Tag Archives: Lee Fields & the Expressions

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Webster Hall Has You Covered Tonight and Tomorrow

October 17th, 2013

Danny Seim and Justin Harris have been making experimental rock together as Menomena (above, performing “Heavy Is as Heavy Does”) for more than a decade—although they’ve been doing it as a duo only since early 2011. No matter. Last year’s personal and intimate Moms, the band’s fifth LP but first as a twosome, was released to favorable reviews.

While Menomena hail from Portland, Ore., another alternative-rock duo, the Helio Sequence (above, doing “Lately” for KEXP FM), reside not too far west, in Beaverton. Brandon Summers (vocals and guitars) and Benjamin Weikel (drums and keys) teamed up in the late ’90s to do their own take on psychedelic, ambient music. But their sound has evolved over their years becoming more like dream folk on last year’s Negotiations. See both bands, along with Philly rock duo Pattern Is Movement, tonight at Webster Hall.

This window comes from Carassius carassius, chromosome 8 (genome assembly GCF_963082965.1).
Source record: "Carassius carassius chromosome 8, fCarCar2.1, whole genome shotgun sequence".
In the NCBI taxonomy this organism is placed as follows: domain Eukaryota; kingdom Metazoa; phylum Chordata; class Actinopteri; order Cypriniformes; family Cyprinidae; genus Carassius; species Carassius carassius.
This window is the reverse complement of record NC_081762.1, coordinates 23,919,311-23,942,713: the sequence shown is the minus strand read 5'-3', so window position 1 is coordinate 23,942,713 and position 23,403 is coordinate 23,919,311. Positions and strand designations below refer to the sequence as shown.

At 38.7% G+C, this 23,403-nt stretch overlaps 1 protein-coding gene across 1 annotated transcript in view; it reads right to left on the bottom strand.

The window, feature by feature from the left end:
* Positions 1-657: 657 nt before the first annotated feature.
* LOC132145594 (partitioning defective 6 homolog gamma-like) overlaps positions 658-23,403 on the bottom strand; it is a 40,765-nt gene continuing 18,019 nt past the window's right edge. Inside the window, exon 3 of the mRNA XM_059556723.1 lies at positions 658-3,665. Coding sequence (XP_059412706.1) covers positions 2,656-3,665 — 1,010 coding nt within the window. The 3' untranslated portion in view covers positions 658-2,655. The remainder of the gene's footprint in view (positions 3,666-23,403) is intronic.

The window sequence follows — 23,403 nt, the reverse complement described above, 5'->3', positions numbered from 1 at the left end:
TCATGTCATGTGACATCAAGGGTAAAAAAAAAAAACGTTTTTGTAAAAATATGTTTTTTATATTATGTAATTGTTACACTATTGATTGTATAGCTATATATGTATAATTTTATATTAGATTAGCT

Lee Fields (above, doing “Ladies” for KEXP FM) has been making music for quite some time. His first album came out in 1969. So he’s been around. He started out in the funk business, earning favorable comparisons to James Brown throughout the ’70s. And while the ’80s were somewhat quiet for him, he returned strong in the ’90s, making bluesy soul music. But since teaming up with local label Truth & Soul and its house band, the Expressions, his music has been reinvigorated. To witness: last year’s excellent Faithful Man, which marries old-school R&B and soul with modern touches.

Nick Waterhouse (above doing “Is That Clear”) may not share the same background as Lee Fields, but the young singer-songwriter-producer from Southern California is still well versed in R&B. His debut album, last year’s Time’s All Gone, reveals an old soul with contemporary style. But truthfully, you’ve got to see him live to take it all in. And you can see him alongside Lee Fields and the Expressions tomorrow night at Webster Hall.

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Lee Fields & the Expressions – Bowery Ballroom – February 15, 2013

February 19th, 2013


Photos courtesy of Jeremy Ross | jeremypross.com

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Five Questions with … Lee Fields

March 16th, 2012